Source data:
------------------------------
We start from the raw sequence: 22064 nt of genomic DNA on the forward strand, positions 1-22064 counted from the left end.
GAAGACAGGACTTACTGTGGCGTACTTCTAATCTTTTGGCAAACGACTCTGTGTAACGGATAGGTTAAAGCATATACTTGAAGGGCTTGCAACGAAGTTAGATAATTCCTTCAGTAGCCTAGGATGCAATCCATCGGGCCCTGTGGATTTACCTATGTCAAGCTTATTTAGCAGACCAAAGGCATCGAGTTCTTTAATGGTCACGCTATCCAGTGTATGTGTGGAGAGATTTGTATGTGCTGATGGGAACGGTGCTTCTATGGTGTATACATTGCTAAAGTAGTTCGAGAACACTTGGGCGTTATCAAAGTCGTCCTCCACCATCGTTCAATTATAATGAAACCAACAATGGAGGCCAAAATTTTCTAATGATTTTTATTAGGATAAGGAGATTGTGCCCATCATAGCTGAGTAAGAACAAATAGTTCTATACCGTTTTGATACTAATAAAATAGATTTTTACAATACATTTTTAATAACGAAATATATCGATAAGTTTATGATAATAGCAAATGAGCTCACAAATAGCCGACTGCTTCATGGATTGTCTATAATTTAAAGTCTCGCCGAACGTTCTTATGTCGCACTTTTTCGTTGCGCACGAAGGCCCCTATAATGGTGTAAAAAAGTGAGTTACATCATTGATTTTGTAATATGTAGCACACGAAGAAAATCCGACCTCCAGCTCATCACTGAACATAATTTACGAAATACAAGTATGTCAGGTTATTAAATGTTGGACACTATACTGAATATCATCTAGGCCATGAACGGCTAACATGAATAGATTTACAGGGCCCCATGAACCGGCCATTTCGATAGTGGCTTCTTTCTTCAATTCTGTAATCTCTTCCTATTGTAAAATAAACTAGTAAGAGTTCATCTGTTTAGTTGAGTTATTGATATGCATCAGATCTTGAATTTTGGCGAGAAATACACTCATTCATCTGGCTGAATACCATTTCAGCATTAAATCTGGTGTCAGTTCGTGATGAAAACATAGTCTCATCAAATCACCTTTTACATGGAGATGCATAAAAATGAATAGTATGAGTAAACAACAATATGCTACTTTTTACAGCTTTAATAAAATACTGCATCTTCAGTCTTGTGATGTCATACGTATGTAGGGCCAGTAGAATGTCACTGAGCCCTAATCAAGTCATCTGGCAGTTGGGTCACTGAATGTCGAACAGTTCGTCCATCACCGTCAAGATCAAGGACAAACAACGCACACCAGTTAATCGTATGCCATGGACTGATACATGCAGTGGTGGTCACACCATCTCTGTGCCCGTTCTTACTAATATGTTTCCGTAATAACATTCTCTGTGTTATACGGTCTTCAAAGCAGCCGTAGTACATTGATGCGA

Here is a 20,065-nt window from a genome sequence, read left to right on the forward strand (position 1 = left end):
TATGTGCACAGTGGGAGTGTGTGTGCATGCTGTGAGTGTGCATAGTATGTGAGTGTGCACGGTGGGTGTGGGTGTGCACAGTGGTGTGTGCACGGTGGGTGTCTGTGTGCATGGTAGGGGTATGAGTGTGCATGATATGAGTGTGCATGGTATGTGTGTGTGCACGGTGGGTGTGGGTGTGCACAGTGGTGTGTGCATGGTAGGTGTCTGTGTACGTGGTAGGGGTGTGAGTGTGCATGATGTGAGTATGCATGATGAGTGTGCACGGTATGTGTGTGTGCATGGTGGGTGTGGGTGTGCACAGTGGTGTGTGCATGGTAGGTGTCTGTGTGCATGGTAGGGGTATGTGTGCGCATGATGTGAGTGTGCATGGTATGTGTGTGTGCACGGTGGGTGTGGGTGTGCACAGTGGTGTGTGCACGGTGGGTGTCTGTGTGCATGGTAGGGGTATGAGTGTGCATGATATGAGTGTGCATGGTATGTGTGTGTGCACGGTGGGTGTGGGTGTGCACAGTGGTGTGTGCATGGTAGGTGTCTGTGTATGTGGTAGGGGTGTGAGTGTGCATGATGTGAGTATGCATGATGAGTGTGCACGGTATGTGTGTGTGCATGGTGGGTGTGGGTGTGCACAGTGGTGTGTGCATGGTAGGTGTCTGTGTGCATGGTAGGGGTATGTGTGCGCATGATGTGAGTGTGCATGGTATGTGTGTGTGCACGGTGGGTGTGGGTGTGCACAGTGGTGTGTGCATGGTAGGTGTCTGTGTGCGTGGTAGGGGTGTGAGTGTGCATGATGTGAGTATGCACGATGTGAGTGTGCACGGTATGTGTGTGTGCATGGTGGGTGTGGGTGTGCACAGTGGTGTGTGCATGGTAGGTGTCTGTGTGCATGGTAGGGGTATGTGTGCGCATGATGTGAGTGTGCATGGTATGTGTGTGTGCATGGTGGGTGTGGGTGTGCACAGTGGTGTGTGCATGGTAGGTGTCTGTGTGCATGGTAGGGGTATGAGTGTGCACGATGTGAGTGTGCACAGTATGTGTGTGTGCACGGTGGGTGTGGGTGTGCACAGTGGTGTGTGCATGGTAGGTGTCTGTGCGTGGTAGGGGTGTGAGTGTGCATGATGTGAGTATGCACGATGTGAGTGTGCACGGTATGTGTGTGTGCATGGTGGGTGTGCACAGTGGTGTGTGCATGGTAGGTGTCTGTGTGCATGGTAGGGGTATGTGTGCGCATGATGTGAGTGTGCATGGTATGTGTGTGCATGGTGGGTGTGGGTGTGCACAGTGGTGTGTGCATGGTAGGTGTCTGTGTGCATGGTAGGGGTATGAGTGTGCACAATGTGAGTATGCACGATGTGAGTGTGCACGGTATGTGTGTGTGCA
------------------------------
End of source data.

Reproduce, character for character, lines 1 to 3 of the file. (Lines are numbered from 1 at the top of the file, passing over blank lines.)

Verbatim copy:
We start from the raw sequence: 22064 nt of genomic DNA on the forward strand, positions 1-22064 counted from the left end.
GAAGACAGGACTTACTGTGGCGTACTTCTAATCTTTTGGCAAACGACTCTGTGTAACGGATAGGTTAAAGCATATACTTGAAGGGCTTGCAACGAAGTTAGATAATTCCTTCAGTAGCCTAGGATGCAATCCATCGGGCCCTGTGGATTTACCTATGTCAAGCTTATTTAGCAGACCAAAGGCATCGAGTTCTTTAATGGTCACGCTATCCAGTGTATGTGTGGAGAGATTTGTATGTGCTGATGGGAACGGTGCTTCTATGGTGTATACATTGCTAAAGTAGTTCGAGAACACTTGGGCGTTATCAAAGTCGTCCTCCACCATCGTTCAATTATAATGAAACCAACAATGGAGGCCAAAATTTTCTAATGATTTTTATTAGGATAAGGAGATTGTGCCCATCATAGCTGAGTAAGAACAAATAGTTCTATACCGTTTTGATACTAATAAAATAGATTTTTACAATACATTTTTAATAACGAAATATATCGATAAGTTTATGATAATAGCAAATGAGCTCACAAATAGCCGACTGCTTCATGGATTGTCTATAATTTAAAGTCTCGCCGAACGTTCTTATGTCGCACTTTTTCGTTGCGCACGAAGGCCCCTATAATGGTGTAAAAAAGTGAGTTACATCATTGATTTTGTAATATGTAGCACACGAAGAAAATCCGACCTCCAGCTCATCACTGAACATAATTTACGAAATACAAGTATGTCAGGTTATTAAATGTTGGACACTATACTGAATATCATCTAGGCCATGAACGGCTAACATGAATAGATTTACAGGGCCCCATGAACCGGCCATTTCGATAGTGGCTTCTTTCTTCAATTCTGTAATCTCTTCCTATTGTAAAATAAACTAGTAAGAGTTCATCTGTTTAGTTGAGTTATTGATATGCATCAGATCTTGAATTTTGGCGAGAAATACACTCATTCATCTGGCTGAATACCATTTCAGCATTAAATCTGGTGTCAGTTCGTGATGAAAACATAGTCTCATCAAATCACCTTTTACATGGAGATGCATAAAAATGAATAGTATGAGTAAACAACAATATGCTACTTTTTACAGCTTTAATAAAATACTGCATCTTCAGTCTTGTGATGTCATACGTATGTAGGGCCAGTAGAATGTCACTGAGCCCTAATCAAGTCATCTGGCAGTTGGGTCACTGAATGTCGAACAGTTCGTCCATCACCGTCAAGATCAAGGACAAACAACGCACACCAGTTAATCGTATGCCATGGACTGATACATGCAGTGGTGGTCACACCATCTCTGTGCCCGTTCTTACTAATATGTTTCCGTAATAACATTCTCTGTGTTATACGGTCTTCAAAGCAGCCGTAGTACATTGATGCGA

Here is a 20,065-nt window from a genome sequence, read left to right on the forward strand (position 1 = left end):